By Jordan Wright (Photo/Matt Liptak)
It took more than fluff and fizz to create an icon like Mae West. An iconoclast in the art of sex appeal — even the term was taboo when she started performing on the vaudeville circuit in 1911 — West was the naughtiest of naughty girls, a role she cherished and perfected throughout her lengthy career.
In writer Claudia Shear’s Tony-nominated story “Dirty Blonde,” now in production at The Little Theatre of Alexandria, an impressionable young fan Charlie (Daniel J. Calderon) becomes deeply affected by his meetings with the seductive actress. She teases and woos him and they develop an ongoing, though unconsummated, affinity for each other. As an adult, he meets and is attracted to Jo (Alexandra Guyker), another adoring Mae West fan, but his obsession with the movie star impedes his ability to have more than a superficial relationship.
Janette Moman plays the voluptuous siren, breathing new life into the legend that drove Hollywood’s glamour machine for decades. Moman’s voice and movements mimic the star’s singular appeal. And her ability to portray her vulnerability as well as her sexuality contributes to a convincing performance.
Two consummate actors, Chris Gillespie and Daniel Doeuk, play all the other men that weave in and out of Mae’s life: her husband Frank Wallace, co-stars, assorted agents, beaus, dance partners and a judge and court clerk. Set primarily in New York and Los Angeles from 1911 to 1984, the show features seven of West’s greatest musical numbers, including “I’m No Angel,” “Oh My, How We Pose,” “A Guy What Takes His Time” from “She Done Him Wrong,” and “Dirty Blonde” from her Vegas act in the late 1950s.
West broke every convention of the day with her racy behavior and scandalous stunts, and the show is as informative of her past as it is entertaining, often weaving her famous quotes into the dialogue. “Are you shakin’ my hand or takin’ my pulse,” she asks a potential backer. Later, we learn she borrowed femininity advice from her fellow performers, a close-knit group of drag queens, and appropriated the “Shimmy She Wobble” from black acts of the day.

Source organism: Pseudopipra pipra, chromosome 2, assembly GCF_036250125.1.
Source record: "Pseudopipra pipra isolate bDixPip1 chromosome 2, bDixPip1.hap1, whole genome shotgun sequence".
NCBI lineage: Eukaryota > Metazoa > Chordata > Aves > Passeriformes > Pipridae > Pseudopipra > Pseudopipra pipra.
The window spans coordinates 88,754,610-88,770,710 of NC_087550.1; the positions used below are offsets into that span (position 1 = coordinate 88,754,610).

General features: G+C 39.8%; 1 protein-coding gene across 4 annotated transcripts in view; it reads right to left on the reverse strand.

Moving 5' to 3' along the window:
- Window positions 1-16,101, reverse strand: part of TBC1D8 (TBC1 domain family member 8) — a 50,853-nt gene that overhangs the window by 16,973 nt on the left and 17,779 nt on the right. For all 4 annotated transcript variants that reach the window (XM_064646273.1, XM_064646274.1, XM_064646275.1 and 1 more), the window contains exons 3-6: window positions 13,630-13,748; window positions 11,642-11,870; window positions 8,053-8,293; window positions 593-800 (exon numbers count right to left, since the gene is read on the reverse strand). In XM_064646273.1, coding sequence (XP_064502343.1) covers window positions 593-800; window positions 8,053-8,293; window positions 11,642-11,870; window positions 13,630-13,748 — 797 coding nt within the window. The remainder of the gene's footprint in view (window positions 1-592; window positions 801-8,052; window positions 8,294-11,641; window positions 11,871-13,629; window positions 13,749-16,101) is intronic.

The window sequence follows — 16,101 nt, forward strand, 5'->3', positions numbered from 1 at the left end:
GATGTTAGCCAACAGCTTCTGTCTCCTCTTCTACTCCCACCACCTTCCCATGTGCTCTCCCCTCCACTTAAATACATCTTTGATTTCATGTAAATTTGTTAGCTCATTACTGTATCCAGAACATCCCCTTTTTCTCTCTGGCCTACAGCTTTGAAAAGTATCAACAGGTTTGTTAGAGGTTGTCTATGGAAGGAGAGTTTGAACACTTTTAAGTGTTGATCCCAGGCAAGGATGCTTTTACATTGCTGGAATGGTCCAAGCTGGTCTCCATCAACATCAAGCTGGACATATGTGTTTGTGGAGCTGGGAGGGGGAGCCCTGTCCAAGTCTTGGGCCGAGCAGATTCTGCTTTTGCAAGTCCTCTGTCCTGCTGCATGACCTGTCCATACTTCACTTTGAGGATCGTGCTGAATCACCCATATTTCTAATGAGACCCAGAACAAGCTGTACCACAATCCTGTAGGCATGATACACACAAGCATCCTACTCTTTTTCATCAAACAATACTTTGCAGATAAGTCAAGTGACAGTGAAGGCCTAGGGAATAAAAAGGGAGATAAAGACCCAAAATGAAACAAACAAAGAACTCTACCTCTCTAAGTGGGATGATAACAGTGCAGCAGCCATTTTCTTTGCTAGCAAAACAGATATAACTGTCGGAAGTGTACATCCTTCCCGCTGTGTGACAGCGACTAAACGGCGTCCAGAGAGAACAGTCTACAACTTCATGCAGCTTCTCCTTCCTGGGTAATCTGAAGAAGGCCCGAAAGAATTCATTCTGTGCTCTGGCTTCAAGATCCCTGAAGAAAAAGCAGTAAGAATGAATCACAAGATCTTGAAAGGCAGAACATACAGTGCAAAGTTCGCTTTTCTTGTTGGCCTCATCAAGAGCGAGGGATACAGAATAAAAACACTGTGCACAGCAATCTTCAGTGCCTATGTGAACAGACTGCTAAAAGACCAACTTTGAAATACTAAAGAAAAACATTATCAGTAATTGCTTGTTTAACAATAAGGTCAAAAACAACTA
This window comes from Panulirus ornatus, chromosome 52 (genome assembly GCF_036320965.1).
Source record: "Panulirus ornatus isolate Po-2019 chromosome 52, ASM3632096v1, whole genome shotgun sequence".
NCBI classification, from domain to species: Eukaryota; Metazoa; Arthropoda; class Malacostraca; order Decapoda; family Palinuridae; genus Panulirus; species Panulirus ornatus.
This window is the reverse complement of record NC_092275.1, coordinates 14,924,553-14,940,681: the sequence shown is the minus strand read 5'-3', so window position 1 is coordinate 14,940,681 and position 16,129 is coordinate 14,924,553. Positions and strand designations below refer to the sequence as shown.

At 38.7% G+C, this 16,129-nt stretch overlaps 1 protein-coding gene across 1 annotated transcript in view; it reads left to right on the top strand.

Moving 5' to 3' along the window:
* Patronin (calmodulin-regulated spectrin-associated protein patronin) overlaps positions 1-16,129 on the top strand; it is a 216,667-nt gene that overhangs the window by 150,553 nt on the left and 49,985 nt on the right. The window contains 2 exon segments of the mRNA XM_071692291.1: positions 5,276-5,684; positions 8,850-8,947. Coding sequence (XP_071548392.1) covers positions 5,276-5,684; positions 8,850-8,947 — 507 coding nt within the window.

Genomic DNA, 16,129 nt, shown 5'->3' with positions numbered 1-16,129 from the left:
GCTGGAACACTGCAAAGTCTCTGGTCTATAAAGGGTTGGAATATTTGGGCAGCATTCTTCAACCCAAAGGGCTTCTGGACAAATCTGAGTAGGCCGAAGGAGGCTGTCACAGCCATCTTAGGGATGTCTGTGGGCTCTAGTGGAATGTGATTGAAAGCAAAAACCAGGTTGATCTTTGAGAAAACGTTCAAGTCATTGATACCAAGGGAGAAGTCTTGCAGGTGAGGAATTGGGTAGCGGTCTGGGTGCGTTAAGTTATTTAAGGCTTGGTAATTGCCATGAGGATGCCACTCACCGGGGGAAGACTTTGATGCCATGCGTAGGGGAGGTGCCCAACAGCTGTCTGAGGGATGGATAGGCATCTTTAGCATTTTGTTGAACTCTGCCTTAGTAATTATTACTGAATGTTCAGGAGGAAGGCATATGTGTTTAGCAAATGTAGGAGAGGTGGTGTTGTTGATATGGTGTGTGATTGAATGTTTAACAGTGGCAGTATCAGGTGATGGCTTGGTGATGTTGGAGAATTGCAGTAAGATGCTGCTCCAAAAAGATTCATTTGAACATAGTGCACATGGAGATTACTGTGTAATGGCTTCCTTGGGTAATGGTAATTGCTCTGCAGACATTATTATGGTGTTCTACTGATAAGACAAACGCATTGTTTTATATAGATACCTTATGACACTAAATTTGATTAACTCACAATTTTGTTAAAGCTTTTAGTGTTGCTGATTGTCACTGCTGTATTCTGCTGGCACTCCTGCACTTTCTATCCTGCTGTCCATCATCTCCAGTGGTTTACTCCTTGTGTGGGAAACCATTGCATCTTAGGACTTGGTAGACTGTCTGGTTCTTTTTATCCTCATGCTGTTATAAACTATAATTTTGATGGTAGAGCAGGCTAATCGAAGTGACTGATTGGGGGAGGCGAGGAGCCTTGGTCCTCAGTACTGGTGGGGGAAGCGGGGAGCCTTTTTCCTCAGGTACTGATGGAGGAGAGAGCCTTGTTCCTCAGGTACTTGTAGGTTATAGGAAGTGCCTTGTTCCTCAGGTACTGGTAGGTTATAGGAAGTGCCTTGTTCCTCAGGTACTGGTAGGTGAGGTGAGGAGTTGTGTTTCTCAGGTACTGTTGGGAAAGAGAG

Mae’s story runs alongside the tale of Charlie and Jo, their tender friendship and mutual admiration of Mae, and his inability to free himself of his fixation with Mae long enough to let real love into his life. “She never really let herself learn to love anyone but herself,” Charlie admits to Jo.
Calderon captures Charlie’s transformation from awkward youth into adulthood, and Guyker proves to be the perfectly cast matchup. Complex emotional themes weave in and out of the jokes and the cast rises to the challenge.
The crew is worthy of commendations in addition to the actors on stage. Costumes by Beverley Benda, wardrobe by Jean Coyle, and fabulous hair and wigs by Rebecca Harris all capture the decades of glamorous gowns, platinum blonde bouffant hairstyles, and mountains of feathered accessories. David Dender on piano and David Burrelli on bass bring the story and songs to life.